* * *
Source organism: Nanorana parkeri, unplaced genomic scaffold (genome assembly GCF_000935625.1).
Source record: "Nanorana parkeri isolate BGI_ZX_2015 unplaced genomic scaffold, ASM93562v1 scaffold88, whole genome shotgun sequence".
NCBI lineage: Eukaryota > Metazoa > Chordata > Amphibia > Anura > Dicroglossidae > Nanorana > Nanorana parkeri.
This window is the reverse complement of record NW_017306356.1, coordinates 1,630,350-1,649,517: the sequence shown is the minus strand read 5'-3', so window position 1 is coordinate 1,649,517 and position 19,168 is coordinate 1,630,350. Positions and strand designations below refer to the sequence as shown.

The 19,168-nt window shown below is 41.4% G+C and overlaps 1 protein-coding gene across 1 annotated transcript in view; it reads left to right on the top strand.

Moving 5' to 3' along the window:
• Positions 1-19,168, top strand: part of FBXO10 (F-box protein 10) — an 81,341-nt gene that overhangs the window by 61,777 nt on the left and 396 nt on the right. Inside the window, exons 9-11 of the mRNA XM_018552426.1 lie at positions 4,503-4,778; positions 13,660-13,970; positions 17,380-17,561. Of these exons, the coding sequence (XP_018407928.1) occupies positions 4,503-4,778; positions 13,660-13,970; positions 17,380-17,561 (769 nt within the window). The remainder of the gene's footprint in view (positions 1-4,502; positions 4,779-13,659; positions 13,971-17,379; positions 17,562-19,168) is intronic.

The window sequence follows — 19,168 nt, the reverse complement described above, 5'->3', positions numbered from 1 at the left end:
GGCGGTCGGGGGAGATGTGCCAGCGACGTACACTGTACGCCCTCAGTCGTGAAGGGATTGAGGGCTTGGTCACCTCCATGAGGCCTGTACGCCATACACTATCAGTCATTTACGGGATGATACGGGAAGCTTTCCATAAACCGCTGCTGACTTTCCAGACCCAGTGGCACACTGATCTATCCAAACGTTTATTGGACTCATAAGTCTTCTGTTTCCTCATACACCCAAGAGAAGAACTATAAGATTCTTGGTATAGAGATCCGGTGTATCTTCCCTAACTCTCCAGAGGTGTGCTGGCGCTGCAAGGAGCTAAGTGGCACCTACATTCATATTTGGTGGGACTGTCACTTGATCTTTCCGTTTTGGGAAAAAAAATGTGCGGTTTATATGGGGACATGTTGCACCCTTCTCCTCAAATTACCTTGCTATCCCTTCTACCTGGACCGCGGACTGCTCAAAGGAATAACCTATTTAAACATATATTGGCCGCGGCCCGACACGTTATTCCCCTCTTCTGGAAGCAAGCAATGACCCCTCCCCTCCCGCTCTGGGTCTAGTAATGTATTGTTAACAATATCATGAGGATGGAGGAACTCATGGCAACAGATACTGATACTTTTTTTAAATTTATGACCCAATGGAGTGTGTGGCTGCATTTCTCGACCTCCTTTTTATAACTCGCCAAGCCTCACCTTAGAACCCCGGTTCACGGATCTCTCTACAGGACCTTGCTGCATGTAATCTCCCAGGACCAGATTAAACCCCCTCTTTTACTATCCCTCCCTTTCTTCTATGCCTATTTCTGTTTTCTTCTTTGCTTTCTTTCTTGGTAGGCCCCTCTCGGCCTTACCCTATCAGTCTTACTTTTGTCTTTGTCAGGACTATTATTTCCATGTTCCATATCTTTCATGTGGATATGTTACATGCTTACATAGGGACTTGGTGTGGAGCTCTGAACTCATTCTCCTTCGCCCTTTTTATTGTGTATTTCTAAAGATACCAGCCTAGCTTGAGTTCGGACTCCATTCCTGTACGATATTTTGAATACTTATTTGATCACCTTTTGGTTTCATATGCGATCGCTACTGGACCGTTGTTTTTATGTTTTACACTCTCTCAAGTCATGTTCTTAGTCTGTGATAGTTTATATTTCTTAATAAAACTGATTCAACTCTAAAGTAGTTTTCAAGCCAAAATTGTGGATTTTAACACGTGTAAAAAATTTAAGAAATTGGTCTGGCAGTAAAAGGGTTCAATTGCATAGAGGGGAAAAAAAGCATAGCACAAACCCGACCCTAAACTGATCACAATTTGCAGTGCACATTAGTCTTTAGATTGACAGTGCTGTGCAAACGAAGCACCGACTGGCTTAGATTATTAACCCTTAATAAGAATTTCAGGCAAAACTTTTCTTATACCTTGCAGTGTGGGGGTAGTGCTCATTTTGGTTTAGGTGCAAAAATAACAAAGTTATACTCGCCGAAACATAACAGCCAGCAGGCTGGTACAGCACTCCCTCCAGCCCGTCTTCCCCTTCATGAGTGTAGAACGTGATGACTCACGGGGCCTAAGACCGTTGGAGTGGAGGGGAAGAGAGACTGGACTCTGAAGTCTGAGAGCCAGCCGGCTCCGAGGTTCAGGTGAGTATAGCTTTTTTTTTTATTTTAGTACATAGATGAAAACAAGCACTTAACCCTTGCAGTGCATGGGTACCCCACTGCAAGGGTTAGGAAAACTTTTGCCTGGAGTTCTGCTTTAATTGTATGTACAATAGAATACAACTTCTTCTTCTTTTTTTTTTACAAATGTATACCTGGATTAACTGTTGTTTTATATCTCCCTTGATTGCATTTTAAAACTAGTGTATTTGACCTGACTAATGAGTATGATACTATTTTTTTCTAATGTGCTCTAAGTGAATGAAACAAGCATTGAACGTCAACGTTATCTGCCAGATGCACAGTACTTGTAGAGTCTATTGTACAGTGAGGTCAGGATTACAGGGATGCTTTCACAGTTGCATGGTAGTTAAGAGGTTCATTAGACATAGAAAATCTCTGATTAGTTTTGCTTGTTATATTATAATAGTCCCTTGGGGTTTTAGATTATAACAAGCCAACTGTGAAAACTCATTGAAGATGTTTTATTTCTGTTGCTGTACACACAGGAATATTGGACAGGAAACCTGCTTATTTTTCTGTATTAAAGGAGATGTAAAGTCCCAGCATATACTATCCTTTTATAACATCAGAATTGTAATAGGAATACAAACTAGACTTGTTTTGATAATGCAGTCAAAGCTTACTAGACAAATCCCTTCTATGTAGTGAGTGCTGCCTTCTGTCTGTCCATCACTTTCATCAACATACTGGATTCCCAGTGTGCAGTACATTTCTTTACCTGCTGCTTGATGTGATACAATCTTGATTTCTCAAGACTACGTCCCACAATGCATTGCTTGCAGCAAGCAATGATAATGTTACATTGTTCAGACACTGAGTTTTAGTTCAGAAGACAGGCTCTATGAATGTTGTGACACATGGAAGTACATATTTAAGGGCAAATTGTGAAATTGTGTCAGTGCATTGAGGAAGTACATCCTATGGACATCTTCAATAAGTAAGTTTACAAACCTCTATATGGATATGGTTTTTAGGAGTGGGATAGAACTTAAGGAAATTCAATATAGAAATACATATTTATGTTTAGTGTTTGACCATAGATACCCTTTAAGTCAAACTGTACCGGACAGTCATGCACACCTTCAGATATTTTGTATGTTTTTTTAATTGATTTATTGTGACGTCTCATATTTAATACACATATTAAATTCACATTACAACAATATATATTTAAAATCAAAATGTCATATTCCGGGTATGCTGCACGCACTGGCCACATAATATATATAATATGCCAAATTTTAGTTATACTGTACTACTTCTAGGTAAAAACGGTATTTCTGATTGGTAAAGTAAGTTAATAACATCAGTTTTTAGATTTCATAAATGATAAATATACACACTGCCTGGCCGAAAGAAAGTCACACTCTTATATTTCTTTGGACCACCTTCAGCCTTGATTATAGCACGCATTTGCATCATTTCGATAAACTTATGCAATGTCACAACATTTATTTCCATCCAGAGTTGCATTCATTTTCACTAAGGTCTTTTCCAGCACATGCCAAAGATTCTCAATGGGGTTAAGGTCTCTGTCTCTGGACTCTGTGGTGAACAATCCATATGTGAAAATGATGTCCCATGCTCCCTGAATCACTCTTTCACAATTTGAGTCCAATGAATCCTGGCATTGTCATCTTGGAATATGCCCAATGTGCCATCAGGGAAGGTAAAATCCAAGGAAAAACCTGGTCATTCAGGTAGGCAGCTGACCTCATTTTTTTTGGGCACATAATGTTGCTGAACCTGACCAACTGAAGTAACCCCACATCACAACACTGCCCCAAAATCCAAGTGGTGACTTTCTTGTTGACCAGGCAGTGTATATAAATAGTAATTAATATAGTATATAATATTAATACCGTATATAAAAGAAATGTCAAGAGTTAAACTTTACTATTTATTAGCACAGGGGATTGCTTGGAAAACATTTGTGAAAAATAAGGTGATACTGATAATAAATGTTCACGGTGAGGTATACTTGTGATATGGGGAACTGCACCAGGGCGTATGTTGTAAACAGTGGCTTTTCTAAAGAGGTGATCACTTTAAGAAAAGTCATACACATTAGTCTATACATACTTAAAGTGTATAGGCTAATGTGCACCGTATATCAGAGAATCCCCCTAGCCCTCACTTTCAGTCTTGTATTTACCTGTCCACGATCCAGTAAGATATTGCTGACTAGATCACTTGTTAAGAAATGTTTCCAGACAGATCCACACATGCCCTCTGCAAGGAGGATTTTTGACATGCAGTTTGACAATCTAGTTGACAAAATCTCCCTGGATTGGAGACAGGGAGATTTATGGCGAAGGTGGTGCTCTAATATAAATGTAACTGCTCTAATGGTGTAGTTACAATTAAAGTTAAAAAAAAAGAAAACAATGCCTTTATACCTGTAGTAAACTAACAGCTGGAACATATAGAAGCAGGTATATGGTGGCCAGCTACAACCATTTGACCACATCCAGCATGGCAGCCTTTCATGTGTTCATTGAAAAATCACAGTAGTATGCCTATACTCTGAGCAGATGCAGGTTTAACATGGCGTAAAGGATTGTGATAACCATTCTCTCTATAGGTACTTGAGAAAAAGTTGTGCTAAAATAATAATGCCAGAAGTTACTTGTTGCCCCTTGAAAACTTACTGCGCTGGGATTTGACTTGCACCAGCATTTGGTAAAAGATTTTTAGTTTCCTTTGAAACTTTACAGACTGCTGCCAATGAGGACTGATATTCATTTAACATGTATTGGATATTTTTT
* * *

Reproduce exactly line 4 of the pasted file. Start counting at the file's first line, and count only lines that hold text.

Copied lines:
This window is the reverse complement of record NW_017306356.1, coordinates 1,630,350-1,649,517: the sequence shown is the minus strand read 5'-3', so window position 1 is coordinate 1,649,517 and position 19,168 is coordinate 1,630,350. Positions and strand designations below refer to the sequence as shown.